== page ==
• Around Town: the Rizal Shrine Museum in Fort Santiago

    Discover the newly renovated and modernized interactive museum dedicated to our national hero.
    by Stephanie F. Esguerra .
  • At the heart of every nation is a fierce passion for preserving its freedom and the virtues it holds dear. And in the case of our mother land, Dr. Jose Rizal’s life, beliefs and works resonated with such wisdom, love and integrity that it only deserves our eternal recognition and deep appreciation.

    Such a place that is devoted to our national hero is the Rizal Shrine Museum in Fort Santiago, Intramuros. Though it has long been standing—its construction started in 1953, in fact—it still draws in droves of admirers from all corners of the world, especially curious children who long for a more fervent understanding of their national history and identity. In 2012, the museum had over 300,000 guests.

    Rizal Shrine Museum

    As part of its continuing dedication to re-introducing Rizal to younger generations, the National Historical Commission of the Philippines (NHCP)—in charge of preserving such landmarks of importance—renovated the Rizal Shrine Museum in 2013. And with the kids on vacation, it presents a great opportunity for parents to consider a more educational approach when it comes to summer recreational activities.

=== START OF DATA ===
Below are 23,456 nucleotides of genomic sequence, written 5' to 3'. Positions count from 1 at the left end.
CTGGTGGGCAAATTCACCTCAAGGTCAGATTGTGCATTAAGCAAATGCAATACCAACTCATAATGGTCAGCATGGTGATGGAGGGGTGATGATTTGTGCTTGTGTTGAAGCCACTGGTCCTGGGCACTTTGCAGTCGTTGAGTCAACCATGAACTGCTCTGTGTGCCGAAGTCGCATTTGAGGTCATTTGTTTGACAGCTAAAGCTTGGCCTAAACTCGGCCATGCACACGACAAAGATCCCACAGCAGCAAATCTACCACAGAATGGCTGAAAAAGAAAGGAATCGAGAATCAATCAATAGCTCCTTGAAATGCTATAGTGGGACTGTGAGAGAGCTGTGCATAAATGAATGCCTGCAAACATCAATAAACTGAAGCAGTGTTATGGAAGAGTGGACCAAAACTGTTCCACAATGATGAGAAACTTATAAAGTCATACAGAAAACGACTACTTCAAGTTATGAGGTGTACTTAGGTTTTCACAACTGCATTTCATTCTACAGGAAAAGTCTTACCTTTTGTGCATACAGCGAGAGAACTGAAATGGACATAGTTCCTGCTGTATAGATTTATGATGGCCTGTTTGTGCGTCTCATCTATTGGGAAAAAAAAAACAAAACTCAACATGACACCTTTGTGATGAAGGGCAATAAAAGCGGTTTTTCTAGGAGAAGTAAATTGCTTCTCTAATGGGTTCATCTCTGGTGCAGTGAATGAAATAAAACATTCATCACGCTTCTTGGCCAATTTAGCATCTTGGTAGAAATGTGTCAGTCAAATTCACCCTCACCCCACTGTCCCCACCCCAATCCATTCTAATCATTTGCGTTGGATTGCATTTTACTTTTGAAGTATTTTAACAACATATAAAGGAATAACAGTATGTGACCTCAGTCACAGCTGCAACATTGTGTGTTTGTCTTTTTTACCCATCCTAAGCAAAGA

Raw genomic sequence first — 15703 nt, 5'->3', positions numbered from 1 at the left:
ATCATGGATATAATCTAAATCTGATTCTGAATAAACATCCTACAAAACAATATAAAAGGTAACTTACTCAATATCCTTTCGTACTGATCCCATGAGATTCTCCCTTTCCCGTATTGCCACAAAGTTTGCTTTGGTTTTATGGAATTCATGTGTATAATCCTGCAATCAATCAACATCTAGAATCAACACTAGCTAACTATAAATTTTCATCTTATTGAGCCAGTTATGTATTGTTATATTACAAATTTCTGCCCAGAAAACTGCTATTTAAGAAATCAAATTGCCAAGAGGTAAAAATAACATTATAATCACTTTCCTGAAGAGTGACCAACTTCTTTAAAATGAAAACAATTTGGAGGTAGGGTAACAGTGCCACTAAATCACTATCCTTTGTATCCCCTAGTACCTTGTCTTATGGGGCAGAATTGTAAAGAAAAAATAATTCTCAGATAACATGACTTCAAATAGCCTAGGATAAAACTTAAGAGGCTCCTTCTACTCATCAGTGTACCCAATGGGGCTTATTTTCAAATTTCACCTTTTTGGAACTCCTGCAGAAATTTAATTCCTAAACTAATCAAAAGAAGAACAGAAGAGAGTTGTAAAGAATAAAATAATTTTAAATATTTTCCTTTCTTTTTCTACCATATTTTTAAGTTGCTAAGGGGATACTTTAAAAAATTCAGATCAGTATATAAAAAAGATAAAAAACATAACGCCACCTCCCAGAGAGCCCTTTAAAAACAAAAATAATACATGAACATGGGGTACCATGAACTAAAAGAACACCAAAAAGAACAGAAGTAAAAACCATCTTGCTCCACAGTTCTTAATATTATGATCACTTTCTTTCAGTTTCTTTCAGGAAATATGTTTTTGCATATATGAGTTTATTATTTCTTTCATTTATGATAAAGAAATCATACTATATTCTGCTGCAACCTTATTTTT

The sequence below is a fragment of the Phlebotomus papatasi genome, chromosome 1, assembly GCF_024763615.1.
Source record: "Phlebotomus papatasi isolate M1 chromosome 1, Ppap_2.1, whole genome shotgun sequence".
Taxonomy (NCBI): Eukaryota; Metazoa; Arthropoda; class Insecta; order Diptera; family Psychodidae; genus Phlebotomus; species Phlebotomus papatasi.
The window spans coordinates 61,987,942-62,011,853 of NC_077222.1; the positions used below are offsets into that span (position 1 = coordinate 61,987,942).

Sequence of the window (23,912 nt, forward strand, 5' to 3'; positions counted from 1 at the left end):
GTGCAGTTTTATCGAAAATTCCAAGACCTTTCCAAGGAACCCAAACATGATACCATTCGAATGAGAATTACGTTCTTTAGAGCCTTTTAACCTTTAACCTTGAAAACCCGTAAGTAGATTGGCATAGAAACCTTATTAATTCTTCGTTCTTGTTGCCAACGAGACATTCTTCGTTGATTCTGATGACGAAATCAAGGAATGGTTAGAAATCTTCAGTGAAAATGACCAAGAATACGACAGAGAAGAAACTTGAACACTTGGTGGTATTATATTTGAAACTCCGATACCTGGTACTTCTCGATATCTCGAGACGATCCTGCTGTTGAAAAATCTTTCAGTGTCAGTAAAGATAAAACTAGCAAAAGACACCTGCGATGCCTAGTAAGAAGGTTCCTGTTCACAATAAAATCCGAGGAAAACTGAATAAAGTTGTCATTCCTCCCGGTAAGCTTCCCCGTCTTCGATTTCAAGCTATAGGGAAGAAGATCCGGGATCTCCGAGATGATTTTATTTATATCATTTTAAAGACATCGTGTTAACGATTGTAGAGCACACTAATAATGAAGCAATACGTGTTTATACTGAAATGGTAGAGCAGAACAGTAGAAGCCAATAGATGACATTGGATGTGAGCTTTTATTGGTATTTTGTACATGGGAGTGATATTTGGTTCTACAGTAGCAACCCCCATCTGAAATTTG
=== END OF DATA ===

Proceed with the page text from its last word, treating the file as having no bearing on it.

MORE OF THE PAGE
“Before, the museum was very dimly lit and bare,” says Janice Tambo, the Rizal Shrine Museum’s curator. “It was a mish-mash of different exhibits. But now, when you take a tour, you can see that there’s a definite theme already. We added narratives because we wanted the feel to be more child-friendly.”

    Splashes of color were added to panels and interactive features were incorporated in the museum to make it more visually appealing for young guests eager to learn more about the famous martyr. “We have puzzles and a photo booth, featuring a background as if you were with some of Philippine history’s most notable ilustrados,” adds Tambo. “It’s like you were actually there, a witness to the unfolding of history’s events. [We want you to] go back to the past, to relive our hero’s life.”

     

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